Lo-Melkhiin killed three hundred girls before he came to her village, looking for a wife. When she sees the dust cloud on the horizon, she knows he has arrived. She knows he will want the loveliest girl: her sister. She vows she will not let her be next.
And so she is taken in her sister's place, and she believes death will soon follow. Lo-Melkhiin's court is a dangerous palace filled with pretty things: intricate statues with wretched eyes, exquisite threads to weave the most beautiful garments. She sees everything as if for the last time. But the first sun rises and sets, and she is not dead. Night after night, Lo-Melkhiin comes to her and listens to the stories she tells, and day after day she is awoken by the sunrise. Exploring the palace, she begins to unlock years of fear that have tormented and silenced a kingdom. Lo-Melkhiin was not always a cruel ruler. Something went wrong.
Far away, in their village, her sister is mourning. Through her pain, she calls upon the desert winds, conjuring a subtle unseen magic, and something besides death stirs the air.
Back at the palace, the words she speaks to Lo-Melkhiin every night are given a strange life of their own. Little things, at first: a dress from home, a vision of her sister. With each tale she spins, her power grows. Soon she dreams of bigger, more terrible magic: power enough to save a king, if she can put an end to the rule of a monster.
My thanks to Macmillan for the review copy of A Thousand Nights.
A Thousand Nights is a beautifully charming version of a classic, a fresh fairy-tale that I couldn't put down!
I have always found stories like Aladdin and Arabian Nights to be of interest, therefore when I read the press release on A Thousand Nights, I jumped at the chance to read a review copy of the book.
A Thousand Nights follows the story of a young woman who sacrifices herself in place of her sister when the king comes to claim his newest bride. determined, strong-willed and brave, the young woman faces Lo-Melkhiin night after night, always wondering if she would see the following dawn.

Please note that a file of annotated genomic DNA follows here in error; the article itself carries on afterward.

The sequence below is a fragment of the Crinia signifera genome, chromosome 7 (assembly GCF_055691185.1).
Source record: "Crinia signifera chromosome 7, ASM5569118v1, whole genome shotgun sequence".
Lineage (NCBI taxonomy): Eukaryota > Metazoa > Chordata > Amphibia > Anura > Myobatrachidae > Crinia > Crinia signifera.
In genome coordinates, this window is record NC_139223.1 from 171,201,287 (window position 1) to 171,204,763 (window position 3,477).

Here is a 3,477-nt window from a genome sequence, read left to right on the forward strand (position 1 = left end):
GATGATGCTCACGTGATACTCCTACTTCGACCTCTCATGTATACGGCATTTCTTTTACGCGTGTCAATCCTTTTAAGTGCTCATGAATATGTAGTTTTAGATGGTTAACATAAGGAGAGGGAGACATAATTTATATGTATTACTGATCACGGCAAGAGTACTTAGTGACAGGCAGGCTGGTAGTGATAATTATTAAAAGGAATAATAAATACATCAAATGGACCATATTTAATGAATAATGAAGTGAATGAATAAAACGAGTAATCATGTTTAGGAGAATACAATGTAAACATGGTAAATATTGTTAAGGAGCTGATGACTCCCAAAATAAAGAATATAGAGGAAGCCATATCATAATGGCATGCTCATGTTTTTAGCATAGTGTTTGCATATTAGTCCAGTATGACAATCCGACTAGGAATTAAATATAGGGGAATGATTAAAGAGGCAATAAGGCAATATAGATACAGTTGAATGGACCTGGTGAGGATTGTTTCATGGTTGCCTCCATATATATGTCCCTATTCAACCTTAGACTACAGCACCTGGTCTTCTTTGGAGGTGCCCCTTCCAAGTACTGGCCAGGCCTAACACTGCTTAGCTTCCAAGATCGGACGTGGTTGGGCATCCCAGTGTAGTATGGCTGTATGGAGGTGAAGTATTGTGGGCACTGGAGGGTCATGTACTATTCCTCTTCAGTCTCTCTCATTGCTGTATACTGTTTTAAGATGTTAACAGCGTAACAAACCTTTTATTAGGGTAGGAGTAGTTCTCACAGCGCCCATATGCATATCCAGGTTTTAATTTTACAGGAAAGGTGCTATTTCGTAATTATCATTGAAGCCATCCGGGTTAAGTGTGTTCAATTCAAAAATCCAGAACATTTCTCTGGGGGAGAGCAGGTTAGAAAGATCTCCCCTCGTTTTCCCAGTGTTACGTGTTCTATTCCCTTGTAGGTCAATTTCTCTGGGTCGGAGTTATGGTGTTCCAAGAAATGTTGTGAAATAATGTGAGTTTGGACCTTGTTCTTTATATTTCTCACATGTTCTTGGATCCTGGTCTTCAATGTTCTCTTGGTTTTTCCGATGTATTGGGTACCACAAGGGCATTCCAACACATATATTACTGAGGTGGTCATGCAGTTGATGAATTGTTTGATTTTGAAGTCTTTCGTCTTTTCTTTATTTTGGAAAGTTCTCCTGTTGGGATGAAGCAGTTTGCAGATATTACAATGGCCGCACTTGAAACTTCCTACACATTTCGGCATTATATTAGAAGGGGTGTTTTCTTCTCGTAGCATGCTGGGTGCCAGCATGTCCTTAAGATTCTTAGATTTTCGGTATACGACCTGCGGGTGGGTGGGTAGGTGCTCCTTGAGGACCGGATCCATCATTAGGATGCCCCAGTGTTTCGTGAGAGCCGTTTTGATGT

The woman notices things about her new husband that she was not expecting, moments of kindness that a monster wouldn't reveal. With this in mind she begins to question the reality of her situation and wonder if the man still existed within the demon.
What I found interesting about this book is that the main character, the wife of Lo-Melkhiin, is never given a name. She is referred to as Lady-Bless by the other characters and, for the purpose of this review, I will be doing the same.
Lady-bless is very much a character who goes on a journey of self-discovery throughout the book. In the beginning she believes herself to be plain, ordinary and dull in comparison to her more beautiful sister. However, after leaving her family behind and moving to her new husband's home, Lady-bless finds out that she has her own inner strength that could save not just herself, but everyone in the kingdom.
I found the book to both gripping and well written. The idea behind the book is captivating and tells an interesting take on the backdrop of The Arabian Nights story where a woman uses her wits and intelligence to survive her marriage to a violent husband. The description of the desert and the it's surroundings allows the reader to become immersed within the story, almost being able to feel the intense heat, taste the sand at the back of their throats.
A Thousand Nights is set for release on 6th October 2015 and I would strongly recommend buying a copy.